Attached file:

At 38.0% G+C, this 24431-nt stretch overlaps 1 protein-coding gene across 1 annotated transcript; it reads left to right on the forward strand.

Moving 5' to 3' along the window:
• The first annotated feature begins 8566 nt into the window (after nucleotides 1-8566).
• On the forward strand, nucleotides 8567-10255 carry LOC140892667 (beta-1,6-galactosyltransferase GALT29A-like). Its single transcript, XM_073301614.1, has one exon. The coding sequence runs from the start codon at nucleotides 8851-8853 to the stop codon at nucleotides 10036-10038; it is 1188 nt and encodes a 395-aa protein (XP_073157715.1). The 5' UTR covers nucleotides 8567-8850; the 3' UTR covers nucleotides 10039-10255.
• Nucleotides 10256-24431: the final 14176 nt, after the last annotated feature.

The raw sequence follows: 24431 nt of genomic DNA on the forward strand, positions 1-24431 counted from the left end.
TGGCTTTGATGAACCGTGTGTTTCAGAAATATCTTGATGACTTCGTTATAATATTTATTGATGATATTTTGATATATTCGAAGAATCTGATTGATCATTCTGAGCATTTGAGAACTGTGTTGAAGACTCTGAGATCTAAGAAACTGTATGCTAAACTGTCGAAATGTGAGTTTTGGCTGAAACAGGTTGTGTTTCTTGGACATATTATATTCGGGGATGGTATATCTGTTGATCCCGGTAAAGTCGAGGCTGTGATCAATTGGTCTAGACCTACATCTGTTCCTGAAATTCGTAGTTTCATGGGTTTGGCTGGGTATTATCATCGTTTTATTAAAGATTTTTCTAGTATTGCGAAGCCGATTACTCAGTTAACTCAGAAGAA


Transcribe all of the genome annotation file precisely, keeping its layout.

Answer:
At 38.0% G+C, this 24431-nt stretch overlaps 1 protein-coding gene across 1 annotated transcript; it reads left to right on the forward strand.

Moving 5' to 3' along the window:
• The first annotated feature begins 8566 nt into the window (after nucleotides 1-8566).
• On the forward strand, nucleotides 8567-10255 carry LOC140892667 (beta-1,6-galactosyltransferase GALT29A-like). Its single transcript, XM_073301614.1, has one exon. The coding sequence runs from the start codon at nucleotides 8851-8853 to the stop codon at nucleotides 10036-10038; it is 1188 nt and encodes a 395-aa protein (XP_073157715.1). The 5' UTR covers nucleotides 8567-8850; the 3' UTR covers nucleotides 10039-10255.
• Nucleotides 10256-24431: the final 14176 nt, after the last annotated feature.

The raw sequence follows: 24431 nt of genomic DNA on the forward strand, positions 1-24431 counted from the left end.
TGGCTTTGATGAACCGTGTGTTTCAGAAATATCTTGATGACTTCGTTATAATATTTATTGATGATATTTTGATATATTCGAAGAATCTGATTGATCATTCTGAGCATTTGAGAACTGTGTTGAAGACTCTGAGATCTAAGAAACTGTATGCTAAACTGTCGAAATGTGAGTTTTGGCTGAAACAGGTTGTGTTTCTTGGACATATTATATTCGGGGATGGTATATCTGTTGATCCCGGTAAAGTCGAGGCTGTGATCAATTGGTCTAGACCTACATCTGTTCCTGAAATTCGTAGTTTCATGGGTTTGGCTGGGTATTATCATCGTTTTATTAAAGATTTTTCTAGTATTGCGAAGCCGATTACTCAGTTAACTCAGAAGAA